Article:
The alternative definitionof social studies of science


The Mertonianconceptionof sociology is a but pure, coherent, exclusionary conception.It is based on thedeployment important of sociological concepts (social structure,function,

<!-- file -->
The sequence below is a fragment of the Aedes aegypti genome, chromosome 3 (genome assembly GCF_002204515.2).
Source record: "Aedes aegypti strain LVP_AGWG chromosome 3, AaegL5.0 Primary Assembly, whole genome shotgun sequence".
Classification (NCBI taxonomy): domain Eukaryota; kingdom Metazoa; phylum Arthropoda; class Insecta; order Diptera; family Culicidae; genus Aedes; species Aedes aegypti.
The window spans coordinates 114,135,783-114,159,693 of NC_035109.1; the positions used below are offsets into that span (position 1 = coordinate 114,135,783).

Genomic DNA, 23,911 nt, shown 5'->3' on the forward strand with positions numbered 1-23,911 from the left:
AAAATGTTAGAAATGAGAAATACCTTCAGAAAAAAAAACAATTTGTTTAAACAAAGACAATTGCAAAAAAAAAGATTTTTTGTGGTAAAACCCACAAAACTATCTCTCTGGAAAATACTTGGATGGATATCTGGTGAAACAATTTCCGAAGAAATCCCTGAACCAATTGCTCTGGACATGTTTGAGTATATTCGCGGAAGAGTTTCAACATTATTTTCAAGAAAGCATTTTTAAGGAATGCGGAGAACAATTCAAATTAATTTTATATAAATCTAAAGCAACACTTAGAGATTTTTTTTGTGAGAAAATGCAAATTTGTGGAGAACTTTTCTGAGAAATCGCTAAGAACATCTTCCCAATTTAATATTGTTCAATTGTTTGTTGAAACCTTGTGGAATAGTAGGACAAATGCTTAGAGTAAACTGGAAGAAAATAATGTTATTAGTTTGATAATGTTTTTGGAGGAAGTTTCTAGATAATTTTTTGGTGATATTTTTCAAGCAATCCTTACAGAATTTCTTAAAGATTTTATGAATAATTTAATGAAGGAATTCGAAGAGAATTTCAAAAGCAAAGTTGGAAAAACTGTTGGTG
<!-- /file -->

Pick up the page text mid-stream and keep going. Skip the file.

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norm,value, social actor,social role, anomie, and thelike) as defined theclassic studiesof by the field. These conceptsare tools forclassifying social relations and mechanismsof integration or disintegration. They go hand in hand witha setofpredominantly "quantitative" meththeseconcepts.Yet in ods thatsuitablysupport choosing this paradigm, sociology had proposed a divisionoflaborwithother disciplinesforexample, withhistory, linguistics,ethnography,or philosophy.The cognitive content, discourse,cosmology,and ontologyof modem institutions were leftto thesefields. Stimulated by Kuhn, the new studies of knowledge prodefinition. posed a more inclusionary They rejected the special epistemic status of science and came to believe thatcognition,discourse, cosmologies, and ontologies are also socially The definition mirrors constituted. inclusionary developmentsin sociology in general, where discourse such subfieldsas ethnomethodology, left to analysis, and micromethods, formerly and have takenhold. historians anthropologists, Yet withinsocial studiesof science, the move toward an internalistsociology of scientific knowledge raised further issues, which dominatethediscussionin thefieldtoday.These are and the issues of reflexivity of the redefinition of sociology itself. Firstreflexivity. The conceptiondeveloped by new studies of knowledge sees scientific (and technological) reality and "facts" first and foremostas the outcome of a process of construction. "Truth" is seen as a consequence ratherthan a cause of this process. But if natural scientists' results are not of unproblematic representations naturalreality, what about social scientists' representations? It is easy to see thatthe constructionist thesis applies equally to the "findings" of sociologists of science themselves. This awareness has led to a self-reflexive discussion of the "methodological horror" of reflexivity (e.g., Woolgar 1988), and to its further explorationthroughthe study of the which social scientistslearn methodsthrough about science (e.g., Mulkay et al. 1983). To a certain degree, the explorationof reflexivity has promoted a problem shift in science studies: it has mingled the original problems on the research agenda of the field (e.g., the problem of understandingthe practice of natural science) with methodological and epistemological questions, and has thereby contributedto a further alienation between